How to Help a Family Member Cope with Depression: A Mother’s Story

Editor’s Note: I have shared my story, but there are so many important stories out there to tell. It can be difficult to watch a family member battle with depression, so I interviewed one of my dear friends whose teenaged son struggles with depression. Here are some tips that help them:

There is this lonely, dark place called depression. When you watch a family member struggle with it, it feels like they’re on a small raft floating helplessly in the open ocean. All you want to do is help them to get better – to find a way to help them navigate back to who they really are by throwing them a life-preserver. But there is no easy answer and no easy way. It’s so incredibly confusing, painful, and frustrating to want to help and not knowing what to do. In my own journey, I have discovered some helpful ways to help my son.

Helping family members cope with depression is a natural part of the healing process.

Don’t Take Depression Personally

This has been one of the hardest things for me to understand and put into practice. Depression is incredibly selfish, so when my son couldn’t clean up his messes, do his work, or even carry on a conversation that wasn’t all about him, I felt rejected and unloved by him. But the Mayo Clinic states that, “For many people with depression, symptoms usually are severe enough to cause noticeable problems in day-to-day activities, such as work, school, social activities or relationships with others. Some people may feel generally miserable or unhappy without really knowing why.”  I realized that he can’t always do what others expect him to do. Some depressed people lose their sense of responsibility and can’t contribute their part to the family. At first I felt like a failure because I couldn’t help him feel better through my pep talks, and then I felt mad because I thought he didn’t care about our family. But then I started telling myself that he was sick and it was not my fault. I decided I would do what it took - and wait however long it took - to help him get better: it was about him and not me.

Learning to “Read” Them the Best You Can

There are days when a person suffering from depression needs space. Then on other days they need you to talk them through their feelings for hours. Simply asking them what they need during those dark times is the best way to really know how to help. They don’t always know what they want or need, but if you at least ask, they know you are there with unconditional love. After they answer (if they are able), then pretty much do what they say. (Now I said “pretty much” because body language tells you as much as words, but learning when to push and when to give space is helpful.) We use a scale in our house now to figure out how bad things are now with “1” being that everything is fine and his feelings are under control, and a “9” or above means it’s time to go to the hospital. I will text my son and ask for a number just to see how he’s doing. This has been effective for us to not have to use too many words or explanations, but then we all know where he is emotionally and he feels better that we are aware of where he is on the scale.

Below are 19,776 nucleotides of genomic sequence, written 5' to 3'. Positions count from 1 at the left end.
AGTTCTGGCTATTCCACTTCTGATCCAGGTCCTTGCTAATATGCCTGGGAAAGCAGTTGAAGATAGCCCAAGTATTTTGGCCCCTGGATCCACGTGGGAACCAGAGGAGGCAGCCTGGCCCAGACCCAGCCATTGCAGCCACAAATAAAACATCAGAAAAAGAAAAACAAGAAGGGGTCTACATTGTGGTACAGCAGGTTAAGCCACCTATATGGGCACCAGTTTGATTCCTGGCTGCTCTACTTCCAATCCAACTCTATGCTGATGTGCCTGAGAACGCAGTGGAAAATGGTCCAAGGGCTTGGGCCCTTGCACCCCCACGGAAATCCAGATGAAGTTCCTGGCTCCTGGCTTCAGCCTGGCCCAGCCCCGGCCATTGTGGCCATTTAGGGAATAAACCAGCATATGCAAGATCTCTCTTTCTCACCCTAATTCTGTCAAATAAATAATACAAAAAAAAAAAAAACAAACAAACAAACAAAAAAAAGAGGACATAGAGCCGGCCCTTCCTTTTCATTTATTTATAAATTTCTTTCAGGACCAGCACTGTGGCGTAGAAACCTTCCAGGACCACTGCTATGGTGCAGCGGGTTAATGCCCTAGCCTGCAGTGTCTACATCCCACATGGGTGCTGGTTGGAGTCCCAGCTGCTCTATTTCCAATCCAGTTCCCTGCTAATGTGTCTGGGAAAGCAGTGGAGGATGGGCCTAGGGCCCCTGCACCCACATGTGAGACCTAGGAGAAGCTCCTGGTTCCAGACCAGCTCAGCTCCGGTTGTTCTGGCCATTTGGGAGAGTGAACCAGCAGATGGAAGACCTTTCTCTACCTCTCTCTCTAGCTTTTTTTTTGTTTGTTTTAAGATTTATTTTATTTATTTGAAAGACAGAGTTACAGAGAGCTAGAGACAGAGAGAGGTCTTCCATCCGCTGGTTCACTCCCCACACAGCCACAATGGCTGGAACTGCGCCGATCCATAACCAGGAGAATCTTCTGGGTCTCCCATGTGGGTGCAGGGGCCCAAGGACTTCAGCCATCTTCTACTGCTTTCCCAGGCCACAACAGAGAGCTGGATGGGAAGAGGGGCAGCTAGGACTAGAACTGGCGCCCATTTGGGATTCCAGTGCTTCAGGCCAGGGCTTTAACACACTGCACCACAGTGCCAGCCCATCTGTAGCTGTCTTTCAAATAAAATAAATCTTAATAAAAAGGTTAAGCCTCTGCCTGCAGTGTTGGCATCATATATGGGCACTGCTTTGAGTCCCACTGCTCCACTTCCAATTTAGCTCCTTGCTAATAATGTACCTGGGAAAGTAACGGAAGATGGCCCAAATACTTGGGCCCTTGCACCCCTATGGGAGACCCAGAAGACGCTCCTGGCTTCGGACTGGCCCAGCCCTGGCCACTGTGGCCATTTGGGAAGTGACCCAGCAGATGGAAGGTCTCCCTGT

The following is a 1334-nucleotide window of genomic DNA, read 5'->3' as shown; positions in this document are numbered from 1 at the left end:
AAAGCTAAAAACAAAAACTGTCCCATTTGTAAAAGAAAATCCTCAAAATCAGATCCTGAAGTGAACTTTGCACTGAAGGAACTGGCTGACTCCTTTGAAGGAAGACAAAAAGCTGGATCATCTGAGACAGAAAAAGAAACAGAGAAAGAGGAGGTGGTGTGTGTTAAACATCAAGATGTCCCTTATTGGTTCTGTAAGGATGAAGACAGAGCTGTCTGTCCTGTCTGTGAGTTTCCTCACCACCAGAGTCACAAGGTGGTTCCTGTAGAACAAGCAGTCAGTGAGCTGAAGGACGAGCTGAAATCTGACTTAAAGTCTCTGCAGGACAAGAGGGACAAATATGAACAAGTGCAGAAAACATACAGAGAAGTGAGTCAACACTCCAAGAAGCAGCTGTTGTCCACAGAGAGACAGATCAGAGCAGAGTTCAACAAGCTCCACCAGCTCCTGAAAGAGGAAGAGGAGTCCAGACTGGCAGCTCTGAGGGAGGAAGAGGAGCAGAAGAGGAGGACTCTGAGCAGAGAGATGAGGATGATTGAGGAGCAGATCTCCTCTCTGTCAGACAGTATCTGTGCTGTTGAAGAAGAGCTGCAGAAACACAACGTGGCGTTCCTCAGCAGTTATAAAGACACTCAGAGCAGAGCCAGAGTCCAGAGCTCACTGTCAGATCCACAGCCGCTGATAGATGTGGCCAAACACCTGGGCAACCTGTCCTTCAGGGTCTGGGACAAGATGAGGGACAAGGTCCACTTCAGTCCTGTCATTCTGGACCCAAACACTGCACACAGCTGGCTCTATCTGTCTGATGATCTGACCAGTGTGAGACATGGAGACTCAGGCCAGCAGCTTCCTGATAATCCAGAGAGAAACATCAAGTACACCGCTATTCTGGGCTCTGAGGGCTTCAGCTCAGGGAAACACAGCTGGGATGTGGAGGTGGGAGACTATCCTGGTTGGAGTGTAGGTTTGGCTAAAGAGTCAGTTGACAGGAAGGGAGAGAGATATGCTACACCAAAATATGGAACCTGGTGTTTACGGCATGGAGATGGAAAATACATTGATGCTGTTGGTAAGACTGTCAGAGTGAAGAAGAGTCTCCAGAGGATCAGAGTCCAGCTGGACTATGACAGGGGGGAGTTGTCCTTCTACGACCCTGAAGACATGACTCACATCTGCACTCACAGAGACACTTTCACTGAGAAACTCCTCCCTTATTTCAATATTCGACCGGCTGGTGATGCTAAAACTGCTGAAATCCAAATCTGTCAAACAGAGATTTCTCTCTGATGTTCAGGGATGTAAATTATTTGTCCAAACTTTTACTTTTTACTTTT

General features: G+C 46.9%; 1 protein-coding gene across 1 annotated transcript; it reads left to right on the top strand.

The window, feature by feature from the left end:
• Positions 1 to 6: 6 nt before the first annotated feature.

Have a Plan and Help Ready

What if my son hits a nine or ten on his scale? We have phone numbers of his doctor, the emergency room, and a plan in place just in case we need it in the worst scenario. We also have plans in place that we made together on the days that are a six or seven: what makes him feel better? (Some examples are watching a favorite show, going for a walk together, or any other distraction that might help.) We made these plans on days when he felt better so they were ready when we needed them. We also belong to a support group that has been very positive. It was hard to go at first, but we quickly learned that we are not alone on this journey and that we could relate with other people.  Having a good, positive group is important so that you have the support you need. Do your research and make sure that they offer sound mental health principles, that it’s not just a an environment to voice complaints, and confirm that you are growing towards a specific goal. I never give up hope that one day my son will be able to have freedom (or even control over) depression, but until then we will appreciate the good days and conquer the hard days together.  

Depression (major depressive disorder)”. Mayo Clinic. Accessed June 18, 2018.
“6 Ways to Support a Spouse Living With Depression”.  Huffington Post. Accessed June 18, 2018.
“4 Ways to Reach Out When Depressed”.  Psychology Today. Accessed June 18, 2018.
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